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Fight Fat With Fish, Say AHA Guidelines
The American Heart Association's new guidelines are designed to help reduce heart-disease risk with healthier foods and less heart-threatening lifestyles, experts say. Among the recommendations: eat more fish to fight high cholesterol.

"The new guidelines are easier to use," said Janine Freeman, an Extension Service nutritionist with the University of Georgia College of Family and Consumer Sciences. "They stress an overall eating pattern rather than watching specific percentages of dietary fat or other nutrients."

The revised guidelines include achieving and maintaining:

  • An overall healthy eating pattern. "The guidelines recommend we eat five or more servings of fruits and vegetables," Freeman said, "and six or more servings of grain products per day." Meals should include fat-free and low-fat dairy products, legumes, poultry, lean meats and at least two servings of fish (especially fatty fish like salmon and tuna) per week.
  • A healthy body weight. Use commonsense suggestions, such as don't eat too much or drink too much alcohol. Also, limit fat intake to less than 30 percent of your total calories, and limit high-sugar, nutrient-poor, calorie-dense foods. Exercise, too, on most days of the week.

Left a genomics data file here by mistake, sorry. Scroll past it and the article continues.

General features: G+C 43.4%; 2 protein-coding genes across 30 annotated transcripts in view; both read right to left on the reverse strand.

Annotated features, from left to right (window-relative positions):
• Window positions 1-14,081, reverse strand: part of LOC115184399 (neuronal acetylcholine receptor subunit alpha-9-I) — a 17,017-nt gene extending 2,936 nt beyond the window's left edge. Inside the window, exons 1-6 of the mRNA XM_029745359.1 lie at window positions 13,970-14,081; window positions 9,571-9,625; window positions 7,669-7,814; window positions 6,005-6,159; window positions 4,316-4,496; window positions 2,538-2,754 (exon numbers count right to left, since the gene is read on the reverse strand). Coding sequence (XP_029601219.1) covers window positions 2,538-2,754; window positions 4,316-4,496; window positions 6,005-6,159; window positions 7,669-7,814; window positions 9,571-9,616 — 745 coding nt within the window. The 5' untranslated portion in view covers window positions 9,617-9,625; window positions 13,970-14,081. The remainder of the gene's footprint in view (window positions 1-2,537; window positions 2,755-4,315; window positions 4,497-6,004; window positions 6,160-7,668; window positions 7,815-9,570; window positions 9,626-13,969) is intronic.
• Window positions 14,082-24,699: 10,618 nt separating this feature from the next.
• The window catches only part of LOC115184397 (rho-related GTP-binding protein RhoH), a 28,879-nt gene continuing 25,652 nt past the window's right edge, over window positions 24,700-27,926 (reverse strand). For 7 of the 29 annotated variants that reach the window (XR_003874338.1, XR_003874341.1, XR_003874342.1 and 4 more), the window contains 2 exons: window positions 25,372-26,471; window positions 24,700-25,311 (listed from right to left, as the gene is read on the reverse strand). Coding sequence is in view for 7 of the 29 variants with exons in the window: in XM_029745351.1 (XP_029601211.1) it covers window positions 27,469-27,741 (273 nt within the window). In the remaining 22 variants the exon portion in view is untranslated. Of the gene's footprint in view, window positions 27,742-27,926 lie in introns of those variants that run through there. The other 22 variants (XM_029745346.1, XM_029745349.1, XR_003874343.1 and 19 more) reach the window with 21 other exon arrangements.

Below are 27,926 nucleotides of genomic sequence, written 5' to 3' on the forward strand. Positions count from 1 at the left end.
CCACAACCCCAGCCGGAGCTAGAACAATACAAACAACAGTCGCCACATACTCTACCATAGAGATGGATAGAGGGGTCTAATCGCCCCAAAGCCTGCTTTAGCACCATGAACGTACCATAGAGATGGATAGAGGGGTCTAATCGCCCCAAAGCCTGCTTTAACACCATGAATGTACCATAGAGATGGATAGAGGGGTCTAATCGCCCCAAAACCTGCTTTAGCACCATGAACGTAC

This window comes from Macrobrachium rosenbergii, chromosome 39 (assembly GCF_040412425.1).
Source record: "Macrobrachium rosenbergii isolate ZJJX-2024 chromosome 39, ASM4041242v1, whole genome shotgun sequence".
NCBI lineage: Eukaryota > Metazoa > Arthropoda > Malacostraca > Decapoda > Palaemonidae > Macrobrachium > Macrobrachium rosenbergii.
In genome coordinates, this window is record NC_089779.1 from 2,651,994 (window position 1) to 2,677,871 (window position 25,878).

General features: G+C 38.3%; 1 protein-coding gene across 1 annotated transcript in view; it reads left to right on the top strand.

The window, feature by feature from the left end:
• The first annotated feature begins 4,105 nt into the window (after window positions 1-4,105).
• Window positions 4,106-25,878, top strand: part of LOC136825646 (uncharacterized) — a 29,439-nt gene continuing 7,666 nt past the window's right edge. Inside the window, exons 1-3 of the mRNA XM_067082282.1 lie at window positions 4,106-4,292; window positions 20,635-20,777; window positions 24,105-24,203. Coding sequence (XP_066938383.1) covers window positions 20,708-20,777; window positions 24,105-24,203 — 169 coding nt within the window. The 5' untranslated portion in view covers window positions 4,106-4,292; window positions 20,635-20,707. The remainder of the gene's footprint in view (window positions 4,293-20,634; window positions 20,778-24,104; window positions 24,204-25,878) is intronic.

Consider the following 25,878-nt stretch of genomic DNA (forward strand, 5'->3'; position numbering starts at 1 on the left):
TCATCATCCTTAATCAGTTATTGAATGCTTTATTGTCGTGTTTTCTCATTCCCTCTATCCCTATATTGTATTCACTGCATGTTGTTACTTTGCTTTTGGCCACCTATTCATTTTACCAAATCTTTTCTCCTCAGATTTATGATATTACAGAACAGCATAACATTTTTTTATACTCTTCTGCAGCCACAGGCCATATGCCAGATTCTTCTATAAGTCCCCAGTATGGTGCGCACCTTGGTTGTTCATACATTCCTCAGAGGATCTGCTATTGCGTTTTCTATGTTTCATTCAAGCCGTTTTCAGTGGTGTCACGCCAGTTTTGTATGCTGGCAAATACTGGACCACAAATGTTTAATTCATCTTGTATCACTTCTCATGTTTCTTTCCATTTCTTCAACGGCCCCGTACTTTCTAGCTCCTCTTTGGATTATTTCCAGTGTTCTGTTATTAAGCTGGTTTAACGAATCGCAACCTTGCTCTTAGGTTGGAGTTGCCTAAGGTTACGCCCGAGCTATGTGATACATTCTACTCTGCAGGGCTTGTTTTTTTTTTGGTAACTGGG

• A desirable cholesterol level. Limit foods containing saturated fats, trans fats and cholesterol. Limit cholesterol to 300 milligrams per day unless you're at high risk. Then keep it to 200 milligrams per day.
  • A normal blood pressure. Limit salt intake to less than 6 grams per day (2,400 milligrams of sodium). That's slightly more than 1 teaspoon a day.
"More specific guidelines are provided for those with elevated lipids, heart disease, diabetes, insulin resistance, congestive heart failure and kidney disease," Freeman said.

Vitamin supplements still aren't recommended. "The guidelines also suggest caution following fad diets like high-protein," Freeman said.

The "Revised 2000 American Heart Association Dietary Guidelines" and the consumer booklet, "An Eating Plan for Healthy Americans," are available at www.americanheart.org/dietaryguidelines.

The consumer booklet is also at the local AHA office.

(Faith Peppers is the director of public affairs with the University of Georgia College of Agricultural and Environmental Sciences.)

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